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27th January 2016

Supreme Court rules that terms may be implied into planning conditions

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In the recent case of Trump International Golf Club Scotland Limited and another v The Scottish Ministers the Supreme Court expressed the opinion that it was possible to imply terms into planning conditions. This deviates from the position taken in previous case law in which it was said there was no room for implication.

The Court had to consider the validity of a condition in a consent under the Electricity Act for an off-shore wind farm due to be developed near Aberdeen. In 2013 the Scottish Ministers granted permission for this development. The permission was opposed by the operators of a golf resort 3.5km away from the development. It was argued that the wind farm would diminish the amenity of the resort and a challenge to the decision was lodged.

The operator of the golf resort argued that a condition requiring the Scottish Minsters to approve the design of the wind farm was unenforceable. The condition required that detailed designs of the wind farm be submitted to the Scottish Ministers before development began, but there was nothing within this condition to suggest that the designs had to be approved before development commenced and no mechanism through which the Scottish Ministers would be able to monitor whether the development complied with the designs. Because of this, the golf resort argued that this was a defective and unenforceable condition.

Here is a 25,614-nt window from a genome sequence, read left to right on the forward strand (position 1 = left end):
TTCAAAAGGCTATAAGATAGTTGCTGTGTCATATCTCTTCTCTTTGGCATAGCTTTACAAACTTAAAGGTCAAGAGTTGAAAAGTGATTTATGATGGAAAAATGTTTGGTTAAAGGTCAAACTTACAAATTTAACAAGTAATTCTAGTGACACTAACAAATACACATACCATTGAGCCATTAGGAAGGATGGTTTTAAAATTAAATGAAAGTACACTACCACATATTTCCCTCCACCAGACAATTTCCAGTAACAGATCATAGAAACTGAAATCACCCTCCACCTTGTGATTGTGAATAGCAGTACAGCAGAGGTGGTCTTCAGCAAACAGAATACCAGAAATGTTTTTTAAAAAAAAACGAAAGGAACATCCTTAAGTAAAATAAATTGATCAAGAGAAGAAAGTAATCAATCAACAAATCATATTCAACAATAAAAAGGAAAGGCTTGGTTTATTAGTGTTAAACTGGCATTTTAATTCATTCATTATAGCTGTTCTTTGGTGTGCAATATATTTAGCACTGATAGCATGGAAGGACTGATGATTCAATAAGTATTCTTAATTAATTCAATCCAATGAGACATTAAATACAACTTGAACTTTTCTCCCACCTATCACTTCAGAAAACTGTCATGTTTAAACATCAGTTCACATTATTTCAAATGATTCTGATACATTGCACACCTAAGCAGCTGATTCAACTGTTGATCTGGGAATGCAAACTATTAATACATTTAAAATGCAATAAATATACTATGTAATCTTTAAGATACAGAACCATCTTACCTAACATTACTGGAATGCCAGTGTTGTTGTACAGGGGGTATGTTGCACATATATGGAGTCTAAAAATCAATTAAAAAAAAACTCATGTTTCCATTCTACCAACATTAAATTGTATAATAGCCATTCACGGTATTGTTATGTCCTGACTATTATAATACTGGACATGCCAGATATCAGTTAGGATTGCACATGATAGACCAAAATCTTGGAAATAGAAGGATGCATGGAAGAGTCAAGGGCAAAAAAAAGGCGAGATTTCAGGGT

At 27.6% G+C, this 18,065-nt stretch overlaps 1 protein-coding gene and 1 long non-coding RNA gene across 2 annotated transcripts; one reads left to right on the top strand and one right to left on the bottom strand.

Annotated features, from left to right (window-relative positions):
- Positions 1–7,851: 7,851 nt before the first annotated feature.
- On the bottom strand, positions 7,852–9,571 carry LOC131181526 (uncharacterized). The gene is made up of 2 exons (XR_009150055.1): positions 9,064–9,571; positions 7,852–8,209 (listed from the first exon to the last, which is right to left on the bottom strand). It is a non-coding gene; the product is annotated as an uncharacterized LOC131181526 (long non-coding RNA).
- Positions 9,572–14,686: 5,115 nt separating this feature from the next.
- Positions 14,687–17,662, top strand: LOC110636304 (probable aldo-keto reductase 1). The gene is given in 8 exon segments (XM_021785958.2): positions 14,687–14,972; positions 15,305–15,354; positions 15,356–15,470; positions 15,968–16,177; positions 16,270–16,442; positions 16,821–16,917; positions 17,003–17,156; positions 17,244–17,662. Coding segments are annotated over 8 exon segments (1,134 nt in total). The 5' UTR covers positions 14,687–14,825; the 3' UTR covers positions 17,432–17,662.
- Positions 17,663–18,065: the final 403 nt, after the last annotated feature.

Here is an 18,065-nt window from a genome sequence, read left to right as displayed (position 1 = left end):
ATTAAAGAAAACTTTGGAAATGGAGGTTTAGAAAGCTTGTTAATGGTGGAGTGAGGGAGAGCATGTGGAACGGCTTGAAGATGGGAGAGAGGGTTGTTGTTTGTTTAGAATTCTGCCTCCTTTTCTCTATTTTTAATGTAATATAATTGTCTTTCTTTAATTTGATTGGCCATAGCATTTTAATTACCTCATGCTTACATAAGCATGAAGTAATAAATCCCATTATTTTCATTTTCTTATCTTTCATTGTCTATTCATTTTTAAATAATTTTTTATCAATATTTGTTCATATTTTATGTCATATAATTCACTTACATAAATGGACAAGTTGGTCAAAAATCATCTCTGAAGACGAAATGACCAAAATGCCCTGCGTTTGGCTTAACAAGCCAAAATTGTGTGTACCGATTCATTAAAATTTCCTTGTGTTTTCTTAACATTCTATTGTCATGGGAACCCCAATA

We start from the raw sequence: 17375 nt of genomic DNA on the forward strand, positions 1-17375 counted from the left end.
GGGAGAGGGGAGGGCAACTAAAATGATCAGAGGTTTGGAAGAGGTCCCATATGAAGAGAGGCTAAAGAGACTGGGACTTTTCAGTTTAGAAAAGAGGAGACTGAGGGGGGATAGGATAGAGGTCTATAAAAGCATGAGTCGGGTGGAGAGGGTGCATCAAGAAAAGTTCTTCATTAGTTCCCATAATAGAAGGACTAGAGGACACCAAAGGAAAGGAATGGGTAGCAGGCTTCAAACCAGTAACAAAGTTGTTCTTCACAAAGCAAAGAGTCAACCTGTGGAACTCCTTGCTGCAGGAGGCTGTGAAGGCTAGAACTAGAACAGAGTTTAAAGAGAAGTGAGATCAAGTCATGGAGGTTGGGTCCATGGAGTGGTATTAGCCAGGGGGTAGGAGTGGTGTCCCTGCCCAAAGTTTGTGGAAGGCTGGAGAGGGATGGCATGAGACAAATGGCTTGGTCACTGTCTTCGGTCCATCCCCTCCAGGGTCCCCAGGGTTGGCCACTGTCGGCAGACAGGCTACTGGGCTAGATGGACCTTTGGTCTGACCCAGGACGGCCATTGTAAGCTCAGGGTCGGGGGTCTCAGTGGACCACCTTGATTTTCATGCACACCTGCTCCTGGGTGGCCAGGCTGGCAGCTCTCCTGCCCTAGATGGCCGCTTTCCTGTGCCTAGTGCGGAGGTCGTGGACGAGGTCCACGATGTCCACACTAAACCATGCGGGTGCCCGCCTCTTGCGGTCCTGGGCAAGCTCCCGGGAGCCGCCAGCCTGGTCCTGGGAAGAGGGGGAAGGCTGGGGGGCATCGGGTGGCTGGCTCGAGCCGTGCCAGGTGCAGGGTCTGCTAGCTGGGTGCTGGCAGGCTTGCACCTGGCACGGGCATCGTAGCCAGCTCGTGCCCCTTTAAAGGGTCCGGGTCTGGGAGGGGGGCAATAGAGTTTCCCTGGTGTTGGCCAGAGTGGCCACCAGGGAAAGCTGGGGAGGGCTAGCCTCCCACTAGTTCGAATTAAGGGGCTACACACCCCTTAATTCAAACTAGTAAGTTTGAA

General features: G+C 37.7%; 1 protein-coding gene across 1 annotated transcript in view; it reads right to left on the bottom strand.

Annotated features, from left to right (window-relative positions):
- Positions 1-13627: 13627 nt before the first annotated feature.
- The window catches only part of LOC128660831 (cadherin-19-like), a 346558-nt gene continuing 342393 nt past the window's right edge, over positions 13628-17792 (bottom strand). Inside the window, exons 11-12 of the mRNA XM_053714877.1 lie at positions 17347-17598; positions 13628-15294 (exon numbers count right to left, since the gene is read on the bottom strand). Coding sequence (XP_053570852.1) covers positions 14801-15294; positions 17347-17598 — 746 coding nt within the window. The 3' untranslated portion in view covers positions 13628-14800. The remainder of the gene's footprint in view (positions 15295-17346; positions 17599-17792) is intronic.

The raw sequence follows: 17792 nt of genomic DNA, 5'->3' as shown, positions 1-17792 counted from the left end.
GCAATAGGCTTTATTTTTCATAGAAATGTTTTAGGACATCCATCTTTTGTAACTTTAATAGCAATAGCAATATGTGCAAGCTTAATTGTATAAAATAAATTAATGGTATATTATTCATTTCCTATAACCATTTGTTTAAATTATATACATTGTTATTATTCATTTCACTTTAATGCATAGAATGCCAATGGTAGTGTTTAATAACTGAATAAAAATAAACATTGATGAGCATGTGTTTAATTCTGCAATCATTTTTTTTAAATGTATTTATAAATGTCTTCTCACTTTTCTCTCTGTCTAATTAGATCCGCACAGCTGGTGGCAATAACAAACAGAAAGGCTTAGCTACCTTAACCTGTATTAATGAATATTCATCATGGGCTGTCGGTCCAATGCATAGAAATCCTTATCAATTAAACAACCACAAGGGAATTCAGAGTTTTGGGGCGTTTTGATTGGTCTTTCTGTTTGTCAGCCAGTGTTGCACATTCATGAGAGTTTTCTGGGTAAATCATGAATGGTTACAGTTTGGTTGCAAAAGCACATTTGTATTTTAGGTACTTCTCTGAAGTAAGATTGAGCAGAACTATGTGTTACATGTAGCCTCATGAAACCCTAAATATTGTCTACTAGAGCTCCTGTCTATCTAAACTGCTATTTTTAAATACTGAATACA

The Court dismissed the appeal, concluding that the permission should stand and was enforceable against the developer of the wind farm. The Court opined that although planning permissions are public law documents and breaches of conditions can lead to criminal sanctions, this is not a bar on implicating terms into conditions. It did emphasise, however that these factors still mean that clarity and precision in drafting are important. It said a similar approach should be used to that used in interpreting other legal documents. This included taking into account the intention of the parties when drafting the document. Using this approach, it was decided that the obligation to construct the wind farms in accordance with the submitted designs was implied.

This approach is likely to lead to increased uncertainty over the meaning of conditions and what compliance with them will entail. This is highly undesirable where criminal sanctions are involved. It will be important that local authorities draft clear planning conditions and that developers are careful to comment in advance on proposed conditions to minimise uncertainty.

For more information and advice on planning issues please contact Deborah Sharples on 01223 532757 or click here to email Deborah.